“Even youths will faint and be weary,
and the young will fall exhausted.”

It is harder though to see any immediate relevance to the promise that follows:
“Those who wait for the Lord shall renew their strength,
they shall mount up with wings like eagles,
they shall run and not be weary,
they shall walk and not faint.”

The endurance of those fire fighters is often unbelievable,
but I don’t think talk of “waiting on the Lord” will be much help just now
It’s heavy rain they want
and there are only isolated showers in the forecast.

The prophet’s words assert that God is the creator
that God is in control
And the insurance companies will call this an “act of God”
But the idea that God is behind this
or that God is controlling this
would portray God as a monster
unworthy of our worship.
And yet what are we to say?
In our gospel reading (Mark 1:29-39)
we heard of Jesus reaching out to the desperate and afflicted
But we also heard that he couldn’t cope with the demand
Like our ambulance services that have been unable today
to keep up with the number of calls
to attend to the injured around the town of Kinglake,
there was not enough of Jesus to go around.
He was there for them,
but in the morning when they kept on coming
he had to move on to the neighbouring towns
for they needed him too.

The God revealed in Jesus
is no monster remaining aloof from the trauma,
but he can’t snap his fingers and put it all right either
and sometimes that’s what we want in a god.
Sometimes what we crave is explanations and instant solutions
because solidarity and compassion don’t heal the burns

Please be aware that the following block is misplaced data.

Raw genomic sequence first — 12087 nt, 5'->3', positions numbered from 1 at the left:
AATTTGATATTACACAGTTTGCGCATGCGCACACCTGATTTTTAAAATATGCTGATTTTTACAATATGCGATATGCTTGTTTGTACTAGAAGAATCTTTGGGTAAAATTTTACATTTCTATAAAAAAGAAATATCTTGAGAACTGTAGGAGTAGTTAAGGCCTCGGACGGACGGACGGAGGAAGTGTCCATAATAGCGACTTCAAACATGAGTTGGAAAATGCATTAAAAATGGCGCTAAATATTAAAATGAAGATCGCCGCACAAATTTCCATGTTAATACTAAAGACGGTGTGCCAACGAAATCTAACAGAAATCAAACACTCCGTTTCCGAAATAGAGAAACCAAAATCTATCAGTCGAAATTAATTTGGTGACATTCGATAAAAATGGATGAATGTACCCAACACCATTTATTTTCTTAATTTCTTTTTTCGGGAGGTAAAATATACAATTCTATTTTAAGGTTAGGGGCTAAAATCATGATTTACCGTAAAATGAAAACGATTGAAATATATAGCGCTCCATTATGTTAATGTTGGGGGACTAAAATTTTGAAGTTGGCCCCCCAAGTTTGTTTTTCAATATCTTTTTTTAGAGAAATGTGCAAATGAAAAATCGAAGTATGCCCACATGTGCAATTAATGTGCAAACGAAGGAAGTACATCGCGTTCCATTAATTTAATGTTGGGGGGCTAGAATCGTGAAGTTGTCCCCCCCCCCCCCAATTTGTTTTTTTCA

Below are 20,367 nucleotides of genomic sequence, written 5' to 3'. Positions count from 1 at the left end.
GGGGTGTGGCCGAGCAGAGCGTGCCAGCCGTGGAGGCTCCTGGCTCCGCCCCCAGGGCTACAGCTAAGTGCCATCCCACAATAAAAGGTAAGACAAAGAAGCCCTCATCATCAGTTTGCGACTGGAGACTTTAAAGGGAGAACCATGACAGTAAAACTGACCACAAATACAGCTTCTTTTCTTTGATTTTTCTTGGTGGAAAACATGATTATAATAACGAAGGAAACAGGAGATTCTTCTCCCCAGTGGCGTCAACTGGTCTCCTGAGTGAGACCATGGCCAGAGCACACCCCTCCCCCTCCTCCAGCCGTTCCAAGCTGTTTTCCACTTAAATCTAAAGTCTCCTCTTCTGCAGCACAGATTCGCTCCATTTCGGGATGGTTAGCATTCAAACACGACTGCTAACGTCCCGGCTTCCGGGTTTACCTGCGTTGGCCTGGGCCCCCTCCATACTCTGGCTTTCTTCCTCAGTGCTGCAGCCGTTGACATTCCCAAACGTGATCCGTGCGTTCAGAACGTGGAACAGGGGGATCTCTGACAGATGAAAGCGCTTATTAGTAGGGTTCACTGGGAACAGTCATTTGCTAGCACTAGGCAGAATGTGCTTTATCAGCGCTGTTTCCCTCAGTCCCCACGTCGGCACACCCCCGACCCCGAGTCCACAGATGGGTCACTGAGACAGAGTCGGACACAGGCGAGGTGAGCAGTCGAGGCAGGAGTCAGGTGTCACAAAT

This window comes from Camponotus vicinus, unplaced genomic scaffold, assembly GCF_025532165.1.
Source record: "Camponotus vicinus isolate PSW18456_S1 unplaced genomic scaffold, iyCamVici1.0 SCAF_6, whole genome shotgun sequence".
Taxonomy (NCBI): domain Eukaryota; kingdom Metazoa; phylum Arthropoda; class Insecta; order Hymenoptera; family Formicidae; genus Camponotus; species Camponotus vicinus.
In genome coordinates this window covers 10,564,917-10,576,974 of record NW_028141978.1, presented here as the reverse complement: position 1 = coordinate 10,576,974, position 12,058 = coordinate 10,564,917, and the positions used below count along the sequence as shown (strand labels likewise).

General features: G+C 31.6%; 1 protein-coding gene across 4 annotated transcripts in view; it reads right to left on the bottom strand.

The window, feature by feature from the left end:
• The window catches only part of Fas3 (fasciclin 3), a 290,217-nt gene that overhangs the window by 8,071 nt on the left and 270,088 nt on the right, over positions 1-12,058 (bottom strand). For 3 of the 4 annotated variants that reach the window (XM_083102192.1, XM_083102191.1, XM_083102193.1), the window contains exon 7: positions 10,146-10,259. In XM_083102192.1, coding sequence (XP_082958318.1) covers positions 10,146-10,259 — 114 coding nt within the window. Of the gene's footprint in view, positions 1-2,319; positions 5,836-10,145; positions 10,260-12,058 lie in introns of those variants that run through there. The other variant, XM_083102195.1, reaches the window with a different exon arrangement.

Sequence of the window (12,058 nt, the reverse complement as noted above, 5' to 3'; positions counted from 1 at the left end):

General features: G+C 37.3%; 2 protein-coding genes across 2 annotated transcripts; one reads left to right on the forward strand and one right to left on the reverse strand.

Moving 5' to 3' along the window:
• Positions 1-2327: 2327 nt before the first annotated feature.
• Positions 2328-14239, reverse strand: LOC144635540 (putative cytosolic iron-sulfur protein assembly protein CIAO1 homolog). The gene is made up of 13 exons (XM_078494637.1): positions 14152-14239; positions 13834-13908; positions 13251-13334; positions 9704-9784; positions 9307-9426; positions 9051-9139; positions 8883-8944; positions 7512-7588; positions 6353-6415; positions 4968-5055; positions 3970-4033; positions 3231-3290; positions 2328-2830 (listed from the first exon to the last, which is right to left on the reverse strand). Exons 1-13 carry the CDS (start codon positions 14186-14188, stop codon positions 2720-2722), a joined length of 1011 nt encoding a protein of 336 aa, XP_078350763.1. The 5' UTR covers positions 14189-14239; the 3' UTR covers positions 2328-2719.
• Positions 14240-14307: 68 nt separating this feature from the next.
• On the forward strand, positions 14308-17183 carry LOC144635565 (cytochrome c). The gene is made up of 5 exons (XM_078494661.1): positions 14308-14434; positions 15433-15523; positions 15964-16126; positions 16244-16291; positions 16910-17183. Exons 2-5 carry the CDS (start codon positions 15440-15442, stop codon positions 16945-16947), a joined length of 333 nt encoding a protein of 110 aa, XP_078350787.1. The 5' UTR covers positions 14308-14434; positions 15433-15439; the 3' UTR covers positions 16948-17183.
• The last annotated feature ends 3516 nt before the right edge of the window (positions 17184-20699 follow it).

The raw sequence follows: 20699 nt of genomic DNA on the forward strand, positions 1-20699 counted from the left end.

or house the homeless
or hold the next fire at bay.

“Have you not known? Have you not heard?
Has it not been told you from the beginning?
Have you not understood from the foundations of the earth?”

Surely there are things here we have not understood
and it is time we did.
Devastating bushfires are not new
they come regularly
But drought that some think may now be permanent
and temperatures soaring to 46 and 47 degrees,
that’s new.
And half of Queensland is under water
and much of the northern hemisphere
is having record cold snaps.
Our climate seems to be going berserk.

Yes, we have known, and yes, we have heard.
But have we understood?
Have we begun to respond in more than a token way?

For the most part, no.
We have not because, as a society, we are addicted.
We are addicted to consumption and growth and “progress”.
Our government, who was elected on a platform
of getting serious about climate change
is now urging us to consume our way out of a financial recession
even though we know that it is over consumption
that is driving up the pollutants that are driving climate change.

Instead of seeing the financial recession
as a chance to share more, recycle more, grow our own,
and learn to make do with less,
we are urged to fuel our own addictions
and burn our planet
in order to make sure the flow of money goes on forever.

No wonder Jesus weeps over our cities,
“O you that kills the prophets and stone those who are sent to you!